I’m a college student right now, Iv been coding since i was in primary school, I enjoy what I do and I have a great pride for the open source community. In the world of software development you are constantly under pressure to evolve, Why is the switch between closed source and open source any different. People can make money off of open source. I don’t feel sorry for Microsoft, they have had a monopoly long enough. I don’t feel sorry for its employees who have been hiding behind it so long, if they were any good to begin with they wouldn’t fear open source.
    What I’m trying to say is open source is the future like it or not, people who enjoy there job and learning will probably strive from this. Companies with monopolies and people who float through life will probably see it as a bad thing.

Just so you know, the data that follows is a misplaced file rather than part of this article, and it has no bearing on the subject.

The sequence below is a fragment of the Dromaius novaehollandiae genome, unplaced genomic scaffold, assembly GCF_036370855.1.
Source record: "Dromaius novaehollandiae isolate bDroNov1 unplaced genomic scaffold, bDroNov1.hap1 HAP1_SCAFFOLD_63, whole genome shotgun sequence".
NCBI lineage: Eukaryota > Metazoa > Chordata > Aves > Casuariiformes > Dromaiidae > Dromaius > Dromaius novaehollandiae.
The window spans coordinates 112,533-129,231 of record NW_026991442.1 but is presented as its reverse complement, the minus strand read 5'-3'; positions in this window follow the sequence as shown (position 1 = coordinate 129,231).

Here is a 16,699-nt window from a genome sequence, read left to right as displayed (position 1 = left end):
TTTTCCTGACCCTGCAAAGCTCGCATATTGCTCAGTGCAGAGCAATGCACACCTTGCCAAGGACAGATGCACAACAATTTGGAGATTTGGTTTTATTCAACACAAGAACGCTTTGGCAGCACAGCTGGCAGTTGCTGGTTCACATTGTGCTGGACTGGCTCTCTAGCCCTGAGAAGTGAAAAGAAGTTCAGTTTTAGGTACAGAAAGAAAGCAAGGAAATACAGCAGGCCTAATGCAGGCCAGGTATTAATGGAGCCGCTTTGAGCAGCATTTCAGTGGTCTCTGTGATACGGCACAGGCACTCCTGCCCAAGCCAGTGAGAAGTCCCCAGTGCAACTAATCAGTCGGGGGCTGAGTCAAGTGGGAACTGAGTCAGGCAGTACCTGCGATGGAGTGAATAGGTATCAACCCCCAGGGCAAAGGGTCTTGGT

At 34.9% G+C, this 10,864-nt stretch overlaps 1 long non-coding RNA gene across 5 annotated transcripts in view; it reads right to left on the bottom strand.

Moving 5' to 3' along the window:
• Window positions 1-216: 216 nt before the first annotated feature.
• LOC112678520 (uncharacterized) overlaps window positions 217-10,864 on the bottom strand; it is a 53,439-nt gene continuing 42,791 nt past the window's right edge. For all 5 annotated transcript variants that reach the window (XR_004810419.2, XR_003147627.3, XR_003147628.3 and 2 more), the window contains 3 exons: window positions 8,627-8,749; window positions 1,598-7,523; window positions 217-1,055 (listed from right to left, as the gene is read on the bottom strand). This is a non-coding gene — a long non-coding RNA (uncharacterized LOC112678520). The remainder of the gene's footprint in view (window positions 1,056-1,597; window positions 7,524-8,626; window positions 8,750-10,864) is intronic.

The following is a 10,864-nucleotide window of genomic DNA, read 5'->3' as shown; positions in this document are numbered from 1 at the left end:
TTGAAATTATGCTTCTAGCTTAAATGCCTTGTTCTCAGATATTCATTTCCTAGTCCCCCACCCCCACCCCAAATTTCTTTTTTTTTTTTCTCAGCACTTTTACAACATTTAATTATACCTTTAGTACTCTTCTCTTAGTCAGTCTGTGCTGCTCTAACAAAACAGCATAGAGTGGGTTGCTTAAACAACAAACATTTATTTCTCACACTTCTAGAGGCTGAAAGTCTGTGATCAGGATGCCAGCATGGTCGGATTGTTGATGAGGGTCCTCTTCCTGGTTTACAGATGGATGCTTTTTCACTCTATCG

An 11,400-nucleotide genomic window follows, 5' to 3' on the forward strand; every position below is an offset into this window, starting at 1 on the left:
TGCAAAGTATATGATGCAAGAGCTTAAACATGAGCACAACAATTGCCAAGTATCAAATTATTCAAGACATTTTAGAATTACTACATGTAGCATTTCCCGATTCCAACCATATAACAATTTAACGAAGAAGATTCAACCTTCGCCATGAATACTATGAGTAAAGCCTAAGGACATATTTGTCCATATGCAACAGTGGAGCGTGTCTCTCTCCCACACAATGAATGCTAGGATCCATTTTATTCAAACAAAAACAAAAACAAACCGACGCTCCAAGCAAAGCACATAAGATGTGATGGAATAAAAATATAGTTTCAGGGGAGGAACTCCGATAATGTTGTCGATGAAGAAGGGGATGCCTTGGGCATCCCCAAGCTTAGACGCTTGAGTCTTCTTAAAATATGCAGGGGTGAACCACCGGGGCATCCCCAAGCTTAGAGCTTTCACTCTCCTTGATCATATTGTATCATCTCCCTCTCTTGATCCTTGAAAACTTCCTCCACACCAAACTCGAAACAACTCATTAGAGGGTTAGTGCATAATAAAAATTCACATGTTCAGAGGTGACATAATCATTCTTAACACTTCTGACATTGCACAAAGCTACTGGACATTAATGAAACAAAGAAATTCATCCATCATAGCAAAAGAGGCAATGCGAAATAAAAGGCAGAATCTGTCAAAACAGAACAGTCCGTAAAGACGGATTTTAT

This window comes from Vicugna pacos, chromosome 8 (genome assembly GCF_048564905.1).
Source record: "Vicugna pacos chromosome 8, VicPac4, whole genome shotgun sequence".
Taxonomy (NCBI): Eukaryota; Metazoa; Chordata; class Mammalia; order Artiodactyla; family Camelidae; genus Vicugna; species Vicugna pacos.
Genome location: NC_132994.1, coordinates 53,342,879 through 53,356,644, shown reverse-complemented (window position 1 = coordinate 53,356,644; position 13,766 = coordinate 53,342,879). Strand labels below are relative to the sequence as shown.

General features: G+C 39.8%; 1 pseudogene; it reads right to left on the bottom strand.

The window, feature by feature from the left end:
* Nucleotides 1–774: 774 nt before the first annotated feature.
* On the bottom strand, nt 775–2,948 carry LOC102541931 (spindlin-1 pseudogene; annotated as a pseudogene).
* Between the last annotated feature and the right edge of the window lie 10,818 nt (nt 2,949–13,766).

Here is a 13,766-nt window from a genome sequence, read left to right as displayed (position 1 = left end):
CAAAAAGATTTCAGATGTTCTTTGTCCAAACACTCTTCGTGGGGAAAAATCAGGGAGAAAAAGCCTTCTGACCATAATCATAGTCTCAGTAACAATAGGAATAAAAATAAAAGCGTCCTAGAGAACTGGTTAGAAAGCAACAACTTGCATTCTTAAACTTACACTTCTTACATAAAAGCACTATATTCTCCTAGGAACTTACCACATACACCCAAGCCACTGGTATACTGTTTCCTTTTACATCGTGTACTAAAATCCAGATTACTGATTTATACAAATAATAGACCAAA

37. OpenSourceFry says:

    Ar-Pharazon: perhaps you should *start* with some documented facts, instead of slinging random mud like some of the others trolling above. I should also point out that enabling a system for bi-directional support (and complex glyph-shaping) is more complicated than localization, which for the most part involves translation of UI text. Hebrew is technically a small-language market and the cost of adapting the text-plumbing for Mac (instead of using Windows platform technologies) is not something that can be paid for out of a localization budget. Assuming the same ratio for Mac:Windows deployments as in other parts of the world, then it’s very likely that the cost of that work would never be recovered from Mac Office sales. Microsoft would thus be better advised to protect its core investment in Hebrew products on Windows, much as say Apple protects its own eco-system of Mac and iTunes products.